I call it a bait and switch—perpetrated not by the author on his audience, but by his most admiring readers on themselves. Piketty is being celebrated for supposedly demonstrating that the deep structures of capitalism tend toward ever-greater inequality. But in the United States—the most unequal of all the advanced economies—the main explanation offered for the growing gap between rich and poor is that 100,000 or so corporate managers are being overpaid. What's getting all the attention is Piketty's depiction of rising inequality as the tragic flaw at the heart of the entire capitalist economic system. But what's really going on, at least according to Piketty, is a comparatively narrow and shallow problem of corporate governance.

Getting CEO pay right is surely a challenge, but does anybody on earth think it is the defining challenge of our time?

NEXT: Panic Through the Ages

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  1. Does anyone have data on the ratios of C-level compensation to company revenue and to profitability?

    1. I’m still waiting for data on the number of police officers killed or severely maimed by dogs in the previous ten-year period.

    2. 97% of economists agree that C-levels are supposed to rise dramatically over the next 100 years.

      1. +1 Consensus

  2. a magisterial work whose painstaking empirical rigor is matched only by its vaulting theoretical ambition

    Sorry, what? Imma have a lot more to say about this article, if comments work that is, but what about the bizarro madeup data about minimum wage increases? Has the takedown been refuted? If so I’m not aware of that.

  3. What Thomas Piketty Gets Wrong About Capitalism


    1. I was going to post, “most if not all”… but your answer seems better.

  4. “Of the 15 additional points of national income going to the top decile,” Piketty writes, “around 11 points, or nearly three-quarters of the total, went to ‘the 1 percent’ (those making more than $352,000 a year in 2010), of which roughly half went to ‘the top 0.1 percent’ (those making more than $1.5 million a year).”

    Those lucky high earners. They’re able to somehow get more and more of the national income to go to them.

    1. Isn’t this entire subject just begging the question? It starts with the assumption that economic inequality is bad. Does Piketty explain why it’s bad?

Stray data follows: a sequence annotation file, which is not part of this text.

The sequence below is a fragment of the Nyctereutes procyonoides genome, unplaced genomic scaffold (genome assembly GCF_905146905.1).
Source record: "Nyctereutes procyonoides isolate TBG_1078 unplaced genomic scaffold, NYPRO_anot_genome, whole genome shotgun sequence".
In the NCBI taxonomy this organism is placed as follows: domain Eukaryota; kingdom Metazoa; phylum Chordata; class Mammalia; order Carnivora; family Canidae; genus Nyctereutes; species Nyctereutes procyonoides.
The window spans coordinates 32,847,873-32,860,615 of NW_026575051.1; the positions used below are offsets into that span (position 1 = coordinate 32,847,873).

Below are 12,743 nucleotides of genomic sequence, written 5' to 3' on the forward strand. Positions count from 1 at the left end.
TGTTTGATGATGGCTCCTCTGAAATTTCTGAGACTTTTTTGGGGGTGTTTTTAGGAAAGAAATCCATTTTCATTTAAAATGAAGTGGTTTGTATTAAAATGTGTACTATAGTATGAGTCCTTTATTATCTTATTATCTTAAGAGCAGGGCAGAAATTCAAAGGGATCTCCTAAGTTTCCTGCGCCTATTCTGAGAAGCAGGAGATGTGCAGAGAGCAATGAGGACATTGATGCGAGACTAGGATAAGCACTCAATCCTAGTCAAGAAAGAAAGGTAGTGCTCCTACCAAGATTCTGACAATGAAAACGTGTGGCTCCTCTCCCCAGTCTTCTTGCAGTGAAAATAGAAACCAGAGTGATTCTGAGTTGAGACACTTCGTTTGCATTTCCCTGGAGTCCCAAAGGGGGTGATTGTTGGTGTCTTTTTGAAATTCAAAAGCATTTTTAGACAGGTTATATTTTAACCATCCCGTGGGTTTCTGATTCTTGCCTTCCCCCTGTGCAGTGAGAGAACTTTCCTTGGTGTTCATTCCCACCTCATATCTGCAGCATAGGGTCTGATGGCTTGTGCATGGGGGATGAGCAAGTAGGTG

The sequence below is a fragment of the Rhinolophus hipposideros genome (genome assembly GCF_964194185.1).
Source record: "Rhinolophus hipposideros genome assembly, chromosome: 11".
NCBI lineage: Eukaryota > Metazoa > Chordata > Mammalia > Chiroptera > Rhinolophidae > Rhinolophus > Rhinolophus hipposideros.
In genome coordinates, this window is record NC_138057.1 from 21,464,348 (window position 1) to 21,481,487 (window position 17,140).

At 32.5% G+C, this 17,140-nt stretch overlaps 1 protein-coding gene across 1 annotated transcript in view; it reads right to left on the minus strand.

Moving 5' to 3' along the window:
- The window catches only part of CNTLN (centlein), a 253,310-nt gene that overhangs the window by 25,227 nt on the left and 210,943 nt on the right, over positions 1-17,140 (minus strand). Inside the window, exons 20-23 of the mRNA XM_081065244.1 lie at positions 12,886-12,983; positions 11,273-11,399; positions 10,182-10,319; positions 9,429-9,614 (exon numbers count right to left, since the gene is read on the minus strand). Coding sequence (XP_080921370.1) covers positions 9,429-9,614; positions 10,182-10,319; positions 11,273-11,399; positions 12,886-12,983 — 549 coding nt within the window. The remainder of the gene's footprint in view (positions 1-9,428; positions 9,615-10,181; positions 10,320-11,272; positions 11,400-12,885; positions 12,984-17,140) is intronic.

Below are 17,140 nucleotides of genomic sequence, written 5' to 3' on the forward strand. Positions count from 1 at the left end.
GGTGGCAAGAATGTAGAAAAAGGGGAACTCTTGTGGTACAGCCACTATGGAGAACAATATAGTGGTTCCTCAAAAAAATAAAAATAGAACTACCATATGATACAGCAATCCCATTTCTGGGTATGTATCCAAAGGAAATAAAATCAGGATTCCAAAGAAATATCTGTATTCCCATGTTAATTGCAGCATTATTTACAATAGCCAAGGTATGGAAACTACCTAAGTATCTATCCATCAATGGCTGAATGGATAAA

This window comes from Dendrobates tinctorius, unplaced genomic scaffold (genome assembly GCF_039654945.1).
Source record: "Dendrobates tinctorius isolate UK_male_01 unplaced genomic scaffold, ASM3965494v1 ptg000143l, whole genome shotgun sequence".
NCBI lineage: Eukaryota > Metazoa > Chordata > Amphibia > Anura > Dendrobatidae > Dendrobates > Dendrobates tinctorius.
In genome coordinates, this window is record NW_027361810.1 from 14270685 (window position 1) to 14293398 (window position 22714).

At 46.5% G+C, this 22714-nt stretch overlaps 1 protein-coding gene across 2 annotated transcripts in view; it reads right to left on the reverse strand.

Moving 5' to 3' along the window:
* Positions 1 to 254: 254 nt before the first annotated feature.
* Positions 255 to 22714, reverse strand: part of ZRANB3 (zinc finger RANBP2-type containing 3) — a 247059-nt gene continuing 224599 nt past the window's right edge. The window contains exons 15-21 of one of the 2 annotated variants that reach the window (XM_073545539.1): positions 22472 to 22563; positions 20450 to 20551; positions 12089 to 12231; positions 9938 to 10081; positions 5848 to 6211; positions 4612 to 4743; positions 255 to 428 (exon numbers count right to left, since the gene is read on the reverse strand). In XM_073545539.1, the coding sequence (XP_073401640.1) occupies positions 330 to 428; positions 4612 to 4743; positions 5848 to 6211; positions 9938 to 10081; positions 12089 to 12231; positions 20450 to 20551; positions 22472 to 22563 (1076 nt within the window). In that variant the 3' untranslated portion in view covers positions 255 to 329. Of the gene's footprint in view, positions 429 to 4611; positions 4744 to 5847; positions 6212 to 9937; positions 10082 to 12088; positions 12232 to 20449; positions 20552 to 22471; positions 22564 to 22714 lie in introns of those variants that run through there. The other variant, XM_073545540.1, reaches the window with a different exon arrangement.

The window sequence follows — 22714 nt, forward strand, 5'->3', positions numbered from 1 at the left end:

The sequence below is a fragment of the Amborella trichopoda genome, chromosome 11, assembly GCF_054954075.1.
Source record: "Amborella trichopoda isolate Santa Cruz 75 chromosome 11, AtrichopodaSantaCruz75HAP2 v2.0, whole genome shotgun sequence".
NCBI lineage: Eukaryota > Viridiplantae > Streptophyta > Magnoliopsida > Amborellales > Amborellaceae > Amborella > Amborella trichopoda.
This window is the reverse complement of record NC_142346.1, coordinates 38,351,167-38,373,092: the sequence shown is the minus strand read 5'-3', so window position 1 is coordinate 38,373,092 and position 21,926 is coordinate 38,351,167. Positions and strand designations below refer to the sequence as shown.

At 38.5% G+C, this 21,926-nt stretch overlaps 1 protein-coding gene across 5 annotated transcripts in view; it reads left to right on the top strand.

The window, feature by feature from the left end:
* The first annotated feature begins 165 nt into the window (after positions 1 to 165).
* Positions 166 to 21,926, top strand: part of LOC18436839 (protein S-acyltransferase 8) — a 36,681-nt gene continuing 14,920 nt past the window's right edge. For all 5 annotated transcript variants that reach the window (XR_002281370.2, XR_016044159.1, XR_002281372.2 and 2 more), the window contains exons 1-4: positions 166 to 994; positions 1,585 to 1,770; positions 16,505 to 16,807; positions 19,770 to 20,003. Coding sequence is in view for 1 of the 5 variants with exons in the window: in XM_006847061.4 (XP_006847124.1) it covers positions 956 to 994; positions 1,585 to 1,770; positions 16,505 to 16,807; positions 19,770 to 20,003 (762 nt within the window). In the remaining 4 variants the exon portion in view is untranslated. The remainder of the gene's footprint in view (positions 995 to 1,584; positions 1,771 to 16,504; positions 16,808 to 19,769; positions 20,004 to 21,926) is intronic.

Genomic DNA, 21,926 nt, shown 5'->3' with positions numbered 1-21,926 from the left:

1. Does Piketty explain why it’s bad?

        It’s a self evident truth! How can you argue against it? Why do you kiss the capitalist boots that hold you down? Why is it fair that rich people live longer, have better educations, more opportunities, and feel better about themselves than the poor? What did they do to deserve it? Most wealth is inherited! That’s not fair! And once someone is rich then they’re always rich forever because in a capitalist economy money just grows! If you don’t have money you stay poor and work for a capitalist! Forever! What the fuck is wrong with you? You defend the people who make your life miserable! You fucking wealth apologist! Die! Die in a fucking fire!

        1. Greetings comrade! I am glad to see you are not imbued with the false consciousness that so many others here have fallen into! Yes, facts, analysis, data, and empirical evidence all only serve to brainwash the masses into insanity, believing that they are in control!

      2. I can see why more equality of income would be a good thing, but there are trade-offs and what’s traded may not be worth it. It’s best to have a stable set of reasonable laws that apply to everyone equally and let income adjust however it will. Pretty much what most people have advocated for quite a long time.

        1. DarrenM|5.23.14 @ 6:23PM|#
          “I can see why more equality of income would be a good thing, but there are trade-offs and what’s traded may not be worth it.”

          Free-market econs desire inequality; it serves a purpose as an incentive.
          Other than that, I can’t see a value one way or the other, except as a sop to those who favor the politics of envy. And there’s no gain in satisfying them.

          1. Until everyone has equality of effort, I absolutely oppose equality of outcome.

        2. “I can see why more equality of income would be a good thing

          You can? Really? Care to explain it to me? Because so far as I can see the history of increased income equality has taken the form of the majority moving more into alignment with the very poor, while a tiny elite grants itself all kinds of perks.

          Frankly, my instinct when I hear somebody talking about income equality is to put one hand on my wallet and wonder how long it would take me to put my other hand on a gun.

      3. WOW!! You actually used “begging the question” correctly on the internets! O Frabjous Day, Callooh! Callay!